Aequitas benefited from its participation in this scheme to deceive the government because it retained those high interest loans that did not default.
Founded in 1995, Corinthian Colleges bought the Rochester Business Institute in 2006 and renamed it Everest Institute Rochester. The company’s business model relied heavily on aggressive marketing to students who qualified for federally subsidized student loans.
For years, the company was plagued by consumer complaints and regulatory actions alleging deceptive marketing and poor student outcomes. In 2014, in response to mounting evidence that Corinthian was engaging in misconduct, the U.S. Department of Education imposed a delay on the school’s receipt of federal aid. Soon after, most of its campuses were sold to a nonprofit. Thirty campuses, including Everest Rochester, closed.
In May 2015, Corinthian filed for bankruptcy. Students of closed schools were left with both public and private student loans.
In May 2015, A.G. Schneiderman and 10 other state attorneys general sent a letter to then-Education Secretary Arne Duncan expressing concern about insufficient information provided to students affected by the sudden college closure. The letter also urged the Department to provide debt relief to students who did not qualify for a “closed school” discharge, but were harmed by the school’s misconduct.
In April 2017, a US DOE investigation concluded that Corinthian misrepresented graduates’ employment success in connection with some of its programs. Based upon this finding, thousands of additional students became eligible for forgiveness of federal student loans they took out to attend Corinthian. A.G. Schneiderman’s office began notifying 3,000 New Yorkers who attended certain programs at schools operated by Corinthian, including Everest Rochester, that they were eligible for cancellation of their federal student loans.
However, as of June 2017, approximately 27,000 students nationwide who had been approved for loan forgiveness had yet to see their loans discharged due to delays by the US DOE. Some students are nearing the end of 12-month forbearances on their loans, and face restarting monthly payments on debts that should rightfully be canceled. On June 5, 2017, A.G. Schneiderman and 19 other attorneys general sent a letter to Secretary of Education Betsy DeVos urging the US DOE to speed up review of applications and finalize the discharge of loans where forgiveness has already been approved.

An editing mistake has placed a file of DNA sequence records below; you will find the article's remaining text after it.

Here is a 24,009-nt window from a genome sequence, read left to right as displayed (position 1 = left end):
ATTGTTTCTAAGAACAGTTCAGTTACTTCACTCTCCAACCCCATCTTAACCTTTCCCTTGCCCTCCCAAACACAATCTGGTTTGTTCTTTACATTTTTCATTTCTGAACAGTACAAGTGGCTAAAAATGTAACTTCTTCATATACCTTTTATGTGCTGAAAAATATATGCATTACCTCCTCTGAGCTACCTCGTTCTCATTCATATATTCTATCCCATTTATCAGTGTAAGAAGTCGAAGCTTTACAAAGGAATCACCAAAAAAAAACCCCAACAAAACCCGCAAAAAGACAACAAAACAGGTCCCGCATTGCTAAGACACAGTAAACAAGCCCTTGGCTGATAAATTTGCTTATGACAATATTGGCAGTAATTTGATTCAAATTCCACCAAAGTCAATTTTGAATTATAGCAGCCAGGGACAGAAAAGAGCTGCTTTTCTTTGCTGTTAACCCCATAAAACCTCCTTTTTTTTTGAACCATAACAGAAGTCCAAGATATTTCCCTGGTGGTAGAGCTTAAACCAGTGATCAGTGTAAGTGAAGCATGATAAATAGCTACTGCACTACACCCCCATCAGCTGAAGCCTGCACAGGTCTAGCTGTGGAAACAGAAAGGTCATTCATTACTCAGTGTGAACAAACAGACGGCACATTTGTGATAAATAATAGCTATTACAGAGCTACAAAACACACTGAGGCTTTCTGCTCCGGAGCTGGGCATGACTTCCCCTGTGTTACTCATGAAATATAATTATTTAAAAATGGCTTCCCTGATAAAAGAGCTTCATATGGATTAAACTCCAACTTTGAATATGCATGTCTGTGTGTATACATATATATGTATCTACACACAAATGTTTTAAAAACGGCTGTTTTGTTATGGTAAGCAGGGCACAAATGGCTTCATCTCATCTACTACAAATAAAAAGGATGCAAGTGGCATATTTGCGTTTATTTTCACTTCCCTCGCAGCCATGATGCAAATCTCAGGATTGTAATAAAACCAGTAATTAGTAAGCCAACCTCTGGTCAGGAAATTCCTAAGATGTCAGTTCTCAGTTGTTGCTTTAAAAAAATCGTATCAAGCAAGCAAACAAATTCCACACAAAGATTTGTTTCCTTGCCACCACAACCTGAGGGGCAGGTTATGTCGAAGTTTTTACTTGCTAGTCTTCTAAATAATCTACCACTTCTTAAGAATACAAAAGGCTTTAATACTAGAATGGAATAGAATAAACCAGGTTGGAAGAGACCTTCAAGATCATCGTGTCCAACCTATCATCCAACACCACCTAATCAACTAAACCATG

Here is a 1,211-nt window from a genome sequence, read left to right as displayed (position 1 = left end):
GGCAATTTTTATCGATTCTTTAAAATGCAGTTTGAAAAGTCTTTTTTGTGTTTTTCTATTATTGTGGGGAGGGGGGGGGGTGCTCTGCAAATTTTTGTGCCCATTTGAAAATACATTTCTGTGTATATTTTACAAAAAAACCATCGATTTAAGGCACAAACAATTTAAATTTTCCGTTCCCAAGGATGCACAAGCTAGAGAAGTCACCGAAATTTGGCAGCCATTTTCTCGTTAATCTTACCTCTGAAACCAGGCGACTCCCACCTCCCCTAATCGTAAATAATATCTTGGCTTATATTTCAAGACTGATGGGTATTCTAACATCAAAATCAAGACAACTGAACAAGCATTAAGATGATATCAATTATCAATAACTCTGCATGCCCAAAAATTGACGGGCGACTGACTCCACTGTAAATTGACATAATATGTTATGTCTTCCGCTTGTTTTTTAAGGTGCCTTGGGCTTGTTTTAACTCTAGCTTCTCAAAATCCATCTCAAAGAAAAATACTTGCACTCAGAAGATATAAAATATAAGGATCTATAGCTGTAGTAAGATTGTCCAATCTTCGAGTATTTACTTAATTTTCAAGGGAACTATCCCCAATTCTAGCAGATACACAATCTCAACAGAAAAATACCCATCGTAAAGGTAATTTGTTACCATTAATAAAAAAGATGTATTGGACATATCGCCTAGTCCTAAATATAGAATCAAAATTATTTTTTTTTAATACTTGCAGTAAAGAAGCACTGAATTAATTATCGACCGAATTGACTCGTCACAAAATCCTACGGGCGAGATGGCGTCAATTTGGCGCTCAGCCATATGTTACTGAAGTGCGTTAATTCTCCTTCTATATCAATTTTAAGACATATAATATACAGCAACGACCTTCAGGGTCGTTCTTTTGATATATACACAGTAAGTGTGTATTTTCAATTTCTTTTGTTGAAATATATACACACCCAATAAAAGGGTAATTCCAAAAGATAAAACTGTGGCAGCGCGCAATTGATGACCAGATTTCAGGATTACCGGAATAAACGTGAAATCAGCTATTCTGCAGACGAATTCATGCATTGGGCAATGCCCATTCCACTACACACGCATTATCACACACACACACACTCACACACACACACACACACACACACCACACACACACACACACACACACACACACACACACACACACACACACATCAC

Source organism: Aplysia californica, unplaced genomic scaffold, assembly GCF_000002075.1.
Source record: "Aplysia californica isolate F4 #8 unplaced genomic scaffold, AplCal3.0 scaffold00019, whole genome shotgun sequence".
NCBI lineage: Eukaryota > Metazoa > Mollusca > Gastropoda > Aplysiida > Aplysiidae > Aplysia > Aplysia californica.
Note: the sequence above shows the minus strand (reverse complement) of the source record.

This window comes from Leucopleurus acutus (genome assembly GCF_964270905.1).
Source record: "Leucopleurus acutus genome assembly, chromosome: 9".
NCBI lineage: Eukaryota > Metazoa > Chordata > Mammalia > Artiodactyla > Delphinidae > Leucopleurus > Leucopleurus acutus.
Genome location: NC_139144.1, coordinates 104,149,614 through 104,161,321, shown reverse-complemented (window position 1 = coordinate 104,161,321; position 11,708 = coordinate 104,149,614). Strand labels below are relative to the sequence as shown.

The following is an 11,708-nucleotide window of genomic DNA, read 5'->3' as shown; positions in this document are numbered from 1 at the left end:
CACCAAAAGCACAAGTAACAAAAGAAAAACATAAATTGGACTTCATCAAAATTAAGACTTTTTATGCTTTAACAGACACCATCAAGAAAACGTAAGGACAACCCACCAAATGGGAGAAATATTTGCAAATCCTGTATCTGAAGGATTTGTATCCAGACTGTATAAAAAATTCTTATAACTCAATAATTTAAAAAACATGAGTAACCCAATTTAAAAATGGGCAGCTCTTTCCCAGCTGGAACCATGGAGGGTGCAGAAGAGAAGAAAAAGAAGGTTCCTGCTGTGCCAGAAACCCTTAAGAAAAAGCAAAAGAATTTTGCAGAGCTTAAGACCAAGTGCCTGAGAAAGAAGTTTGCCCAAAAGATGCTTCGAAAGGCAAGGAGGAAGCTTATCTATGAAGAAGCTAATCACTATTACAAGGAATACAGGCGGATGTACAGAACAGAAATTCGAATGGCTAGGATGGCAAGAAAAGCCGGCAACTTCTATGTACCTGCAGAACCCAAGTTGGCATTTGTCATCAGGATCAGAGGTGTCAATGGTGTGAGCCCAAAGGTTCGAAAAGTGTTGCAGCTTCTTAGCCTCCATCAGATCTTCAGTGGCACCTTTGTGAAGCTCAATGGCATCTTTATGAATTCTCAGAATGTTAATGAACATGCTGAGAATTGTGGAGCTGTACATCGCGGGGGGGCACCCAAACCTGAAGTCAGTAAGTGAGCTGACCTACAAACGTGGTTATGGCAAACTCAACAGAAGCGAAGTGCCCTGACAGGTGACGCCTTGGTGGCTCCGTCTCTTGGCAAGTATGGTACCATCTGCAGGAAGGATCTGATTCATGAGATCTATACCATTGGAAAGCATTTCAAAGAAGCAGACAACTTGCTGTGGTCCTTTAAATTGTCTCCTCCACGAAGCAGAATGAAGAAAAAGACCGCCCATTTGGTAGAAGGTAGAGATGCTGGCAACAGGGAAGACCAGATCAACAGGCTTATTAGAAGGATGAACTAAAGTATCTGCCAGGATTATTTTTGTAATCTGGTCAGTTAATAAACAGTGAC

This case was handled by Special Counsel Carolyn Fast under the supervision of Laura J. Levine, Deputy Bureau Chief of the Consumer Frauds and Protection Bureau; Bureau Chief Jane M. Azia, and Manisha M. Sheth, Executive Deputy Attorney General for Economic Justice.
Borrowers who may qualify for relief under this settlement can contact the Office of the Attorney General at 800-771-7755.
Borrowers should beware of student loan scams. You can apply for loan forgiveness, or get information on loan forgiveness, FREE through the US DOE. The US DOE never charges application or maintenance fees, so if you’re asked to pay, walk away.
It may take time for the DOE to process federal loan discharge applications, so anyone who applies for loan discharge should continue making payments on his or her loans until informed by the DOE or his or her loan servicer that the federal loans are in forbearance while the application is pending, or that his or her loans have been cancelled.
For additional information about federal loan discharges, students can visit here.Students can also call the US DOE’s hotline at 1-855-279-6207 or e-mail questions about discharge of their federal student loans to FSAOperations@ed.gov.
Source: Office of the Attorney General of New York State